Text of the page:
The diner’s door bell chimed.
The man standing there was so large he blocked all the light coming in. He took off his biker’s helmet, revealing long red hair that verged on orange, tied in a ponytail. A few conversations came to a halt and quickly continued when his soul-piercing eyes landed on the talkers. He flicked his tongue in disappointment.
“I’m the first to arrive,” he whispered to himself. He surveyed the counter and signalled the waitress. “Coffee, please. Black, no sugar. And can I have a portion of that apple pie, please?”
“Certainly, luv,” the lady said.
“Don’t be shy about the size of that pie. I’ll sit in the corner.”
As he sat down the waitress placed a large coffee mug and a huge plate of pie in front of him.
“You’re welcome, luv.”
He ate a forkful and gulped some coffee, then the bell chimed as the door opened again. It was another biker, her helmet already in her hand, but where the first one was wide, this was his exact opposite. She was thin to the point of emaciation. Her leather uniform clung to her body, accenting her bones. She looked like a fashion model. The man waved.
She traipsed to his table as he raised. She disappeared in his hug.
“Sis! Good to see you! It’s been such a long time!”
“Yes, it has. Let go of me, you oaf.”
“You won’t want anything to eat, will you?” he laughed.
“Very funny.” She sat in front of him and waved towards the bar. “Just a cup of tea, please.” The waitress looked like the quintessential grandma just about to reprimand her granddaughter she hadn’t seen in a long time for not feeding herself properly, but in the end she bit her tongue.
“Been here for long, Red?”
“Nope,” Red said. He ate some more pie. “Juft arrifed.”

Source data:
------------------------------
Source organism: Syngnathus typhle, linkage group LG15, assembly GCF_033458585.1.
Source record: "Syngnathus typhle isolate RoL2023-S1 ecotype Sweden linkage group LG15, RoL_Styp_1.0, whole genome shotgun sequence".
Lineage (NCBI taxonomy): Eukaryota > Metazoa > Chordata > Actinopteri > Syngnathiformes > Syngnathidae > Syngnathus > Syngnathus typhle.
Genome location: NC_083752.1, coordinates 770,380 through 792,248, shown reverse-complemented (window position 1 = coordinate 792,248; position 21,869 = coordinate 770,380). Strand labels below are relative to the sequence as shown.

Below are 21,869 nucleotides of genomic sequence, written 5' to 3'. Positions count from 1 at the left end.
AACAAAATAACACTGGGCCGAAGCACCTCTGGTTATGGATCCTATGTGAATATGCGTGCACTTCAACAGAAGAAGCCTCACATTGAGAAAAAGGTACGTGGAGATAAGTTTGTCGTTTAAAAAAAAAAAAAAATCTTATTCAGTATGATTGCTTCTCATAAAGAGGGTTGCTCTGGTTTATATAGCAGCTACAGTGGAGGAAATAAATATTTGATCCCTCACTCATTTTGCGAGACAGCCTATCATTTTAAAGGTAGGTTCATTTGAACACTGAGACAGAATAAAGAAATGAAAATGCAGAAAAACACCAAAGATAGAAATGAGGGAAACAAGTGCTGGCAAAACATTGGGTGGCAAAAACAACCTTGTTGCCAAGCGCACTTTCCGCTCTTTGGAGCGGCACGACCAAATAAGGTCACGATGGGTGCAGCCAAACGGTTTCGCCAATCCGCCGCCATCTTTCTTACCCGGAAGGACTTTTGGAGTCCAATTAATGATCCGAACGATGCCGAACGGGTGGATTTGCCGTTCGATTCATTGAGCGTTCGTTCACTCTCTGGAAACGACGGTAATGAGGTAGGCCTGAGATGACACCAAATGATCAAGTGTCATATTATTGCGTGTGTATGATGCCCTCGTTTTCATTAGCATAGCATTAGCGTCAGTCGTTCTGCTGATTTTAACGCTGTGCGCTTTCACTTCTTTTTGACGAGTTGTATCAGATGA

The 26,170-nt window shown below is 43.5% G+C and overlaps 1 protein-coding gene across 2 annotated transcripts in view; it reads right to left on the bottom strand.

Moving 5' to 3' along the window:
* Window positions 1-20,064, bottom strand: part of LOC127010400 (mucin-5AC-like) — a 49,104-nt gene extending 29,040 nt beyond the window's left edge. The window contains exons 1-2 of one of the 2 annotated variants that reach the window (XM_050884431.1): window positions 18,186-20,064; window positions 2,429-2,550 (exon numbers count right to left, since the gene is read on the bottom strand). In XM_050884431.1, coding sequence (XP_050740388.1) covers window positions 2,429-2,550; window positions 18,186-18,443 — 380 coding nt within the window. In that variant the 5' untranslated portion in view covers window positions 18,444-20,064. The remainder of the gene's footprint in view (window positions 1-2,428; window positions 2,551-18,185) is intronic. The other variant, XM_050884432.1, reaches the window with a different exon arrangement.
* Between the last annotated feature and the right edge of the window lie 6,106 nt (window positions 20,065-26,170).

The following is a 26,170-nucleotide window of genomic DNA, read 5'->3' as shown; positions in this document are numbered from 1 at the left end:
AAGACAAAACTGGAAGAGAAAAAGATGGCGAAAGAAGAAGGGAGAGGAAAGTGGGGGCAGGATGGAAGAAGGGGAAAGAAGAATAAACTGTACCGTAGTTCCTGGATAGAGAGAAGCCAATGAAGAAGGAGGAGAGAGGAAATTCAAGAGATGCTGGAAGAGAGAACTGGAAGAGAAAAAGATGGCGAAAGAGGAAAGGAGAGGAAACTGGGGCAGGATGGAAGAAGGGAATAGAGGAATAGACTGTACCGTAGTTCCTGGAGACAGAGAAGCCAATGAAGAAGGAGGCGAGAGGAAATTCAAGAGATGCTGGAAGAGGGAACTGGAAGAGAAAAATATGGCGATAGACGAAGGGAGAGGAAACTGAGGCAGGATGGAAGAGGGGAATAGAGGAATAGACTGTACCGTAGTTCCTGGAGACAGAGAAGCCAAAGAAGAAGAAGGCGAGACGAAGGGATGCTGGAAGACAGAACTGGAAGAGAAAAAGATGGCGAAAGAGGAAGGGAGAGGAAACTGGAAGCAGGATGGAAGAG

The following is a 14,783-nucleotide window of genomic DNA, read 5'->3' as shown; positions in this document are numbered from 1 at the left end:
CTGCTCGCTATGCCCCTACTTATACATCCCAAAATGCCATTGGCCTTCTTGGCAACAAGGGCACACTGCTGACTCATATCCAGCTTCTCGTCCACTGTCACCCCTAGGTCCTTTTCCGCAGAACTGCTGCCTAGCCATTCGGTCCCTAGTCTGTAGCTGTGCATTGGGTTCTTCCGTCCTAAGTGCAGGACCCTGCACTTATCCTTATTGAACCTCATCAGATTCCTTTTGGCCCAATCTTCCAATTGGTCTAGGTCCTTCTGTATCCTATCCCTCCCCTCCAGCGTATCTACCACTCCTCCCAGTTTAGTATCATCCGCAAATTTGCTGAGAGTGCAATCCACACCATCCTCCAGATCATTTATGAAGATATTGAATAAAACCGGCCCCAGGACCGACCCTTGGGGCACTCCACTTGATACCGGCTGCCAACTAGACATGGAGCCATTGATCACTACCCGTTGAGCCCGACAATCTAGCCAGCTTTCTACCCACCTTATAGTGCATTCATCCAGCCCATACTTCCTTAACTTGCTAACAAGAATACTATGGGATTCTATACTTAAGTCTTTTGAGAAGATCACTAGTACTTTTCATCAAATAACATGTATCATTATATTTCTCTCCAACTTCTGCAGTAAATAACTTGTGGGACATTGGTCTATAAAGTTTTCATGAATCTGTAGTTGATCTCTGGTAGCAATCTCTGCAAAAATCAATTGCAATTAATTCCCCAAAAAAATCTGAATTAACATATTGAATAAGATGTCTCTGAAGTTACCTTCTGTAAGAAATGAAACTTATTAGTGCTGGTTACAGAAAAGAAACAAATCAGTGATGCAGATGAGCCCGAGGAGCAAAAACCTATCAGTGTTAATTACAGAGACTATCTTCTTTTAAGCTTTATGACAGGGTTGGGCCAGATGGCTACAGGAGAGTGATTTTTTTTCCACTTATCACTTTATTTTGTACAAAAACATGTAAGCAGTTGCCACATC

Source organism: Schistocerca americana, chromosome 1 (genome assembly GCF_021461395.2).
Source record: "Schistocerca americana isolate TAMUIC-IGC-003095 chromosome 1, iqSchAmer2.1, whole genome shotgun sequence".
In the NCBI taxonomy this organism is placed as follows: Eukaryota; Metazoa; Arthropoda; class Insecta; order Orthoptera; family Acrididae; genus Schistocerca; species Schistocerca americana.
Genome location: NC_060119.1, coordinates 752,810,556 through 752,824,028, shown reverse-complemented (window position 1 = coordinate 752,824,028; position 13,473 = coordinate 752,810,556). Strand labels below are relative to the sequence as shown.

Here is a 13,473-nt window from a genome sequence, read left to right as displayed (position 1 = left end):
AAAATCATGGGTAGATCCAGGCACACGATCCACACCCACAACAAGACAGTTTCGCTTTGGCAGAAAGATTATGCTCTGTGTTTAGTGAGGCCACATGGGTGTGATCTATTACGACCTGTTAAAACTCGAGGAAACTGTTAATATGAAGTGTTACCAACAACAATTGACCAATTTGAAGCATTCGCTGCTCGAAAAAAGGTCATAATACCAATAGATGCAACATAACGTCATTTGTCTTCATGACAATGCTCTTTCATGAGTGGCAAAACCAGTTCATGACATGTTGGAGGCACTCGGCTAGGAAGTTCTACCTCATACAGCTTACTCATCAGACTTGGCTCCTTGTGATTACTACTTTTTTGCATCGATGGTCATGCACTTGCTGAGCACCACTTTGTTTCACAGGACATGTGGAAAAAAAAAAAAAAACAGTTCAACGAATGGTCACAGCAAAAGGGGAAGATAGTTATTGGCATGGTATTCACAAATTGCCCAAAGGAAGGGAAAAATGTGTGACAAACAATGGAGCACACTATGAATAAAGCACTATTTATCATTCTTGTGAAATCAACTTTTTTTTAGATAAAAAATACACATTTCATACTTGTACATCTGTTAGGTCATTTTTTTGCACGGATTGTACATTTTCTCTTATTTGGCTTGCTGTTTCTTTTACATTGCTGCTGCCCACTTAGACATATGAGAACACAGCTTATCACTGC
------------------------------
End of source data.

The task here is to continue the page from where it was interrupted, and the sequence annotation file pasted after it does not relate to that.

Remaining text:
“I see,” she said. Her tea arrived. “Thanks.”
“D’you think the others will take long?” he said.
“I don’t think so,” she said. “But who really knows. Little brother always gets distracted, and elder sister… well, you know. She does what she wants.”
“That she does.”
They stayed in silence for a while, he munching and she sipping her tea, hugging her cup with both hands.
“You know,” she started. “In a sense I never thought this day would arrive.”
“Well, it had to, I know, but somehow… I don’t know. It’s a strange feeling. It’s been so long that I got used to… to all of this. And yes, it’s our duty and all that, but… I don’t know.”
He just stared at her.
“It’s as if…” she continued. “As if it was meant to last forever.”
“Forever is a long time. Even for us. Only elder sister has a glimpse of what that really means.”
“Whoa, Red. That is the most profound thing you’ve said in… Well, ever. What’s happened to you?”
Red wiped his lips clean with a napkin and took a long swip of coffee. He signalled the waitress for more, adding a circular motion of his finger that included the pie.
“People change,” he shrugged.
“Yes they do. But we don’t.”
“I’ve matured then.”
“That’s changing too.”
“Then we do change, Sis. C’mon, you don’t look the same, and you know it. We do change.” He nodded at the waitress and attacked his second ration of pie. “We do change.”
The bell chimed again. Another biker, a man, stood in the door. He looked like a dark-haired version of Shaggy from the Scooby-Doo cartoons, scruffy and lanky. His clothes appeared dirty.
The waitress was just about to say something when Red waved him over, as he raised to repeat his hugging manoeuvre. His sister didn’t move.
“Ouch. I’d like you not to call me that,” the newcomer said, extricating himself from the bear hug.
“No luck for you then, I’ll keep doing it.”
The newcomer sat by his sister.
“Oh, c’mon. Still haven’t forgiven me?”
“Sis, we’ve got work ahead. Lotsa work. And we gotta do it together, like it or not. I’d rather we do it as friends. You?” And he moved a fist towards her.
“Yeah, sure.” And she locked her fist against his for a second.
“Is that apple pie?” he said, and grabbed a bunch of it, putting it in his mouth.
“Can’t you at least use a fork, P?” she said.
“You know the answer to that, Sis,” Red said. P shrugged and made a show of trying to use a napkin to clean his hands. Somehow his hands stayed barely cleaner, but the napkin got all dirty.